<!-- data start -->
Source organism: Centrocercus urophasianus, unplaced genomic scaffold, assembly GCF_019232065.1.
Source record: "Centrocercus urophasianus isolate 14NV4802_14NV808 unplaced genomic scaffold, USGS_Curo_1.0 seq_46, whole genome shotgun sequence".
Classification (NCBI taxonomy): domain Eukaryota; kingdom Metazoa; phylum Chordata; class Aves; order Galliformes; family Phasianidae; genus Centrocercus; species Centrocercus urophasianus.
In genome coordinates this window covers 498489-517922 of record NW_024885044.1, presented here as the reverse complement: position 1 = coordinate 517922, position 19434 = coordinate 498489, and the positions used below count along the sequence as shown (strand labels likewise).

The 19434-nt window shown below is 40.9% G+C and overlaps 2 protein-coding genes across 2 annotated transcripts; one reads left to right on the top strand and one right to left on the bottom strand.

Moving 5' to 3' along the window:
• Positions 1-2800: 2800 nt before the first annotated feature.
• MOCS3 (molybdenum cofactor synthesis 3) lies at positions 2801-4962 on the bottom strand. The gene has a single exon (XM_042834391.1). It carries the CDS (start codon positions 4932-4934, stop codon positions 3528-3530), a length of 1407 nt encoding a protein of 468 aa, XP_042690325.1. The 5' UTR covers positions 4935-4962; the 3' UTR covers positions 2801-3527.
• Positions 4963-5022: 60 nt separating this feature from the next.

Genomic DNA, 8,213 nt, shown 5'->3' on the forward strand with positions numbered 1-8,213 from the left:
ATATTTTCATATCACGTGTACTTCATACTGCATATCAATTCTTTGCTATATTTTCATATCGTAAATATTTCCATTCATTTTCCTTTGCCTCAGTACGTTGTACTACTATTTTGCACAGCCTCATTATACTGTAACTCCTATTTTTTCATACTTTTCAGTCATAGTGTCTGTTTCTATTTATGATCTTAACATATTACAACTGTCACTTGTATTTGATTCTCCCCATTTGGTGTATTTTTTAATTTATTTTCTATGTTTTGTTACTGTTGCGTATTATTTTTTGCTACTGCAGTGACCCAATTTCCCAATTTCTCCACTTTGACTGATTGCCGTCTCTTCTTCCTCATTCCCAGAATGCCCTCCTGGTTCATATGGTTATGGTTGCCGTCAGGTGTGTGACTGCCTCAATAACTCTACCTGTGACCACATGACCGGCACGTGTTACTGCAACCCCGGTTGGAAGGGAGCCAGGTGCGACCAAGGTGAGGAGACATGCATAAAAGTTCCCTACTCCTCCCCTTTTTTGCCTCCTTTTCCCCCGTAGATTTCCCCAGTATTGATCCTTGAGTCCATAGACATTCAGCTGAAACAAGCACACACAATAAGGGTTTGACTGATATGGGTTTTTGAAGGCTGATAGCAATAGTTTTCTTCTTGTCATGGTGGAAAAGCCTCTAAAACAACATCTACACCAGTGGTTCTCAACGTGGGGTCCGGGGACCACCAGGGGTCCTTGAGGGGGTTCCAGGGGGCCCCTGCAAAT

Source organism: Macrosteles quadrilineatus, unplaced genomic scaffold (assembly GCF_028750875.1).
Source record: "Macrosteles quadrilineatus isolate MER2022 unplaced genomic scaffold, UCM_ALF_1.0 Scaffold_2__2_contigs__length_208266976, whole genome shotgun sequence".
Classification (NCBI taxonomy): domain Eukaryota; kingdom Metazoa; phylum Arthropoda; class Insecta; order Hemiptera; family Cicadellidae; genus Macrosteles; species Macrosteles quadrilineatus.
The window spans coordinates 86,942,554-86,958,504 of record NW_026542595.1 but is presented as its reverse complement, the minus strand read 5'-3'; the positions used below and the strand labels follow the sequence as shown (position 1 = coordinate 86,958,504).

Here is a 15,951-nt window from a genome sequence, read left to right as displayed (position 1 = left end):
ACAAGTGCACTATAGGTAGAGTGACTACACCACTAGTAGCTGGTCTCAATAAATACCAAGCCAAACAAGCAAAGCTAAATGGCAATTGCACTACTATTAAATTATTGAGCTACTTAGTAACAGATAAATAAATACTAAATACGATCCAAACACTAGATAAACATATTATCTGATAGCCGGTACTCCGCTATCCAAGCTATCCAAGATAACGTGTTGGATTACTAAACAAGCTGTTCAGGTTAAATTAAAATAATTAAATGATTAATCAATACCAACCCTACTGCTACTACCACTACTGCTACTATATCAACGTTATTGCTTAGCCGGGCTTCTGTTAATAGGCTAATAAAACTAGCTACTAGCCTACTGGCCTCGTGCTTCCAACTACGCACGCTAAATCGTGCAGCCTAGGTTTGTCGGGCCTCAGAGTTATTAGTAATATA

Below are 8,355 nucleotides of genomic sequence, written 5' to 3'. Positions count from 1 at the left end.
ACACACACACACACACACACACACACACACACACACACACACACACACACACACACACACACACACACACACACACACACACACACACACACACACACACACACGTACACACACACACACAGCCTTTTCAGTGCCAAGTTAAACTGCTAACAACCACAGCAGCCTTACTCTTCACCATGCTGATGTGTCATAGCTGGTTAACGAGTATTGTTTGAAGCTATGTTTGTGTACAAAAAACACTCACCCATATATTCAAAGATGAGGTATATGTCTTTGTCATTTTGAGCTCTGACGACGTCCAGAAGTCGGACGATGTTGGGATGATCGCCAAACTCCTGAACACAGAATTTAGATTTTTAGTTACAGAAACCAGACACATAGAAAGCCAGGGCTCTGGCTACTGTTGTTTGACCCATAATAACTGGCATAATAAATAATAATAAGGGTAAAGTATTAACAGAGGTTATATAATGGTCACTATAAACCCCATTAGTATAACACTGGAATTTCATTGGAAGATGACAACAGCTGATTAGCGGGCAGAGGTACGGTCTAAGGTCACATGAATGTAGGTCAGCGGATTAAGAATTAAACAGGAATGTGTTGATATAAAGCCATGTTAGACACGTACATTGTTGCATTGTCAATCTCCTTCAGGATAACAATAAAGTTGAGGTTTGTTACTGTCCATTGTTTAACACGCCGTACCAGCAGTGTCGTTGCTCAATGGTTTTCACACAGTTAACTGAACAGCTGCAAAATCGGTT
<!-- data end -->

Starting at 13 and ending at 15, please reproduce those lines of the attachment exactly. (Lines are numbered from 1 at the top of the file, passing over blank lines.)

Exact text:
Source record: "Macrosteles quadrilineatus isolate MER2022 unplaced genomic scaffold, UCM_ALF_1.0 Scaffold_2__2_contigs__length_208266976, whole genome shotgun sequence".
Classification (NCBI taxonomy): domain Eukaryota; kingdom Metazoa; phylum Arthropoda; class Insecta; order Hemiptera; family Cicadellidae; genus Macrosteles; species Macrosteles quadrilineatus.
The window spans coordinates 86,942,554-86,958,504 of record NW_026542595.1 but is presented as its reverse complement, the minus strand read 5'-3'; the positions used below and the strand labels follow the sequence as shown (position 1 = coordinate 86,958,504).